13 2 mins 14 yrs

Did you read that Barack Obama’s teleprompter is hitting the campaign trail?

The Chosen One
delivers his epoch-making speeches off the device, though normally he doesn’t use one at standard
campaign rallies and town hall events. But the Illinois senator used a teleprompter at both his Colorado events
Monday — making for a particularly peculiar scene in Pueblo, where the prompter
was set up in the middle of what is normally a rodeo ring.

Well, erm, I guess if it…erm, helps his soaring oratory then..erm..it’s worth it. But what if the teleprompter breaks down again? 

And isn’t it reassuring that even in the teeth of this global financial chaos, the Obamessiah  is hosting a dinner in Beverly Hills costing attendees $28,500 dollars each! 
Hundreds of high rollers, including some of the biggest executives in
film, television and music, will munch gourmet
chow and hang out with the candidate.
  Babs Streisand
will then sing
at the five-star Beverly Wilshire. Maybe he’ll donate the proceeds to Lehmans now redundant employees?

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13 thoughts on “ON THE TRAIL WITH THE TELEPROMPTER…

  1. Serious question. When does American politics in this election actually start to get serious? The side show issues and double standards are fun but after a while I wonder when it actually does come down to voting what do people vote about. Teleprompters, soundbites, pigs and pitbulls with lipstick? I don’t think so.

  2. Alison

    They are not voting for a Parliament. They are specifically voting to put an individual (and his running mate) into the White house. It’s no wonder it all centres around personal character traits and issues surrounding the individuals and their lives. Real policy deatail is too boring to interrupt the soap opera element.

  3. >>They are not voting for a Parliament. They are specifically voting to put an individual (and his running mate) into the White house<<

    Alison is right, though, Colm. They are voting for the head of government and leader of the armed forces in one, an individual who has more power than a UK Prime Minister.

    Peter (on another thread) is also right that this person/culture war thing supports the GoP, as they could hardly argue on the economy!

  4. Hopefully this neverending campaign will start to get a little more substantive with the debates, but I seriously doubt it.

  5. When McCain’s campaign manager comes right out and says "This election is not about issues", why are you surprised?

  6. Frank – it can’t be about the real issues or he loses. Now, the problem is that obama may lack the grit to persuade the American voters of this fact.

  7. Obama’s take on the issues isn’t all that fabulous either. We’ve got a couple of men running who shouldn’t be let anywhere near the oval office.

  8. "When does American politics in this election actually start to get serious?"

    The day after the voting when the lawyers get to work.

  9. Mahons, I don’t know about that. McCain has really gone over the edge to the extent that even Rove is going ‘hang on a second’ and even Fox are calling him out on some of it. Even Bill O’Reilly. Also, Obama’s been getting his groove on lately, and even Biden gave a pretty good speech recently. And looking at his town halls there is some substance to it.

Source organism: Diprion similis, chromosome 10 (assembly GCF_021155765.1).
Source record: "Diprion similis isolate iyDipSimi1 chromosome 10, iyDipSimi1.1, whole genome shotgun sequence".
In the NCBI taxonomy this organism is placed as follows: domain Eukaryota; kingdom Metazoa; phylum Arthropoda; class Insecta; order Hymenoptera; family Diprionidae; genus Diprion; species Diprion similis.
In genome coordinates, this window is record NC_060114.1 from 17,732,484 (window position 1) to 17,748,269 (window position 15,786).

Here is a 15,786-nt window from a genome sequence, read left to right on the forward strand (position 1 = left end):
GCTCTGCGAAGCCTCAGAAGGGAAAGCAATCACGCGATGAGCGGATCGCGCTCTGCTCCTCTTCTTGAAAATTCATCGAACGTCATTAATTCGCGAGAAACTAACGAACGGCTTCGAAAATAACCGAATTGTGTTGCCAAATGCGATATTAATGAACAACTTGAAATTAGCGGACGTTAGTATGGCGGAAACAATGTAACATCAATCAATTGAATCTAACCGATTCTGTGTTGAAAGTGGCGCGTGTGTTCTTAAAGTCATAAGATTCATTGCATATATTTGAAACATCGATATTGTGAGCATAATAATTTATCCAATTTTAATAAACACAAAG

Also some classic lines from Obama, e.g.: "if you think those lobbyists are working day and night for John McCain just to put themselves out of business, well then I’ve got a bridge to sell you up in Alaska."

    I think it’s now about 50-50 with the momentum possibly switching. Barring any big surprises I think Obama is still in with a pretty good shot and may even pull ahead again.

  10. Daphne: I am unhappy with Obama and McCain. I am less and less convinced that Palin has the bona fides to be President (although I don’t fault her as much as others do).

    I am leaning towards the idea that the Republicans have held the Presidency for 8 years and essentially failed across the board, and the Democrats are only alternative even if their candidate is less than perfect.

  11. Mahons, you and I are in sync on the two gentlemen. You know how highly I regard Palin, but I’m beginning to think she would have served the GOP ( and conservatives like me) better in the governorship for another four/eight years. As Phantom said about Jindal, "it’s too soon, leave him where he’s at for now."

    I am extremely unhappy with the republican leadership all the way around, particularly in congress. We could debate Bush’s foreign policy for three days running, put that aside for the moment – I’ve been very unhappy with his domestic policies and leadership. I see McCain as being even worse than Bush on domestic issues.

    I think you and I ought to revisit our discussion for taking over the government. We’ve got a good bunch of smart people here with all sorts of intelligent opinions from every spectrum, I think we could kick ass and make great things happen over a round or two of drinks with the atw literati. Of course raising money with this batch of tightwads might be problematic for launching a campaign beyond our own bar tab………..

    (I would designate Aileen as Secretary of State and Colm could be the friendly Ambassador of Smut)

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